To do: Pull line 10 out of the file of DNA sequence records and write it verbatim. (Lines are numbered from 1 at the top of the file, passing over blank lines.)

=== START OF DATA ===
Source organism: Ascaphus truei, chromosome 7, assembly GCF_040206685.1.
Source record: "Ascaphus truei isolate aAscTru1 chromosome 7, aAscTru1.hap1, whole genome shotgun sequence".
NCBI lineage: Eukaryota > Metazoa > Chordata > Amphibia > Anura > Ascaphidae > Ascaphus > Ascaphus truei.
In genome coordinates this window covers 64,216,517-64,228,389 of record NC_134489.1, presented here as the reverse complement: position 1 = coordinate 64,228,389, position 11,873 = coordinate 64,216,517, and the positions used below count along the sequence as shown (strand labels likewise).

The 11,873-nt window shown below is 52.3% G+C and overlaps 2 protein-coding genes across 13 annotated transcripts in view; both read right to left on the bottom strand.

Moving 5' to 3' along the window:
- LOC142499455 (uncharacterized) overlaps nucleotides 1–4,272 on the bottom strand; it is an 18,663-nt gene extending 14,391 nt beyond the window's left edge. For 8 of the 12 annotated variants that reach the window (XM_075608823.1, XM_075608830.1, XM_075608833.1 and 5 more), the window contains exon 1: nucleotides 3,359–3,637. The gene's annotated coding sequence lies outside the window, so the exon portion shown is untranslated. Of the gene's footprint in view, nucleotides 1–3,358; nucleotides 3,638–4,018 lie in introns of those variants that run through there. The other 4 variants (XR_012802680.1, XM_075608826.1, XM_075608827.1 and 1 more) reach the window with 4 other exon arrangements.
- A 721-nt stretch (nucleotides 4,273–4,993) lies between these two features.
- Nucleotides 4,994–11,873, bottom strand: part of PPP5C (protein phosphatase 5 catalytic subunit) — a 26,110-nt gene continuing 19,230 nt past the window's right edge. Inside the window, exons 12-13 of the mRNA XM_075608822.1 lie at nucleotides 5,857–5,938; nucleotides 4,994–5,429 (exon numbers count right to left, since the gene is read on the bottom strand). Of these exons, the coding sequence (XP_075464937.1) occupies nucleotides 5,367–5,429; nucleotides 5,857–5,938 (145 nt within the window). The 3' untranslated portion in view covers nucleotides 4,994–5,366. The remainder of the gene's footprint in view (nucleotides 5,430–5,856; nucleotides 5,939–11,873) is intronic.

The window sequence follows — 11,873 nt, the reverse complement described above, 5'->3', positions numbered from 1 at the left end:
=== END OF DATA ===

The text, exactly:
The window sequence follows — 11,873 nt, the reverse complement described above, 5'->3', positions numbered from 1 at the left end: